When an accident happens at the end of their shift, state troopers cannot just punch off the clock and head home. Overtime is part of the job.
Sgt. Jeff Winstead says the public loses because every time a trooper works an extra hour, the state requires that troopers get comp time off the road.
"Last year, the services lost were the rough equivalent of 50 full-time state troopers lost to overtime," Winstead says.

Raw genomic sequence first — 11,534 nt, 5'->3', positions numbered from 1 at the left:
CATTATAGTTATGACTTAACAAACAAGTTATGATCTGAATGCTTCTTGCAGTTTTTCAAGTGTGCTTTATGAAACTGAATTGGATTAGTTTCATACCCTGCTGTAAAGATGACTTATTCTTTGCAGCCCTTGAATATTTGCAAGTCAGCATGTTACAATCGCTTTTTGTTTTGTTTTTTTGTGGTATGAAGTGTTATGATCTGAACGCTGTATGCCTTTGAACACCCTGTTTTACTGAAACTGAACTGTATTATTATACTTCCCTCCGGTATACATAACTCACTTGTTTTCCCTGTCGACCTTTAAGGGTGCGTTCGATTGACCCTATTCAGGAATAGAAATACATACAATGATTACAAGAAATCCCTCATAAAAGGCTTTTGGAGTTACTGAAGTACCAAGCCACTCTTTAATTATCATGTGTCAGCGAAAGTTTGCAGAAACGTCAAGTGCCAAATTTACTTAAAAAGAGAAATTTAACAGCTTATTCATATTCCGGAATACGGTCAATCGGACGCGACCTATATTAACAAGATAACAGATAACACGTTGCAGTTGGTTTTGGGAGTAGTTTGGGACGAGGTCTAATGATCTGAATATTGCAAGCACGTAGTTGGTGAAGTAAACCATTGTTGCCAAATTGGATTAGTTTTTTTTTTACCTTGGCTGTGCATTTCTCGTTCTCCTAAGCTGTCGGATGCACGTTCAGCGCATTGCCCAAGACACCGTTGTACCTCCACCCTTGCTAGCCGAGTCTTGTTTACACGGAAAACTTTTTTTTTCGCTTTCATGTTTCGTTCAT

Based on a 40-hour work week in 1999, the Highway Patrol gave more than 104,666 hours of comp time to its troopers.
To keep troopers like Kevin Horne behind the wheel, the Highway Patrol is asking the legislature to approve paid overtime.
"I think it's a good thing," Horne says. "Instead of me taking that time at home, I'm back on the road where I can do my job."
The Highway Patrol is asking for about $1.5 million to get the program started.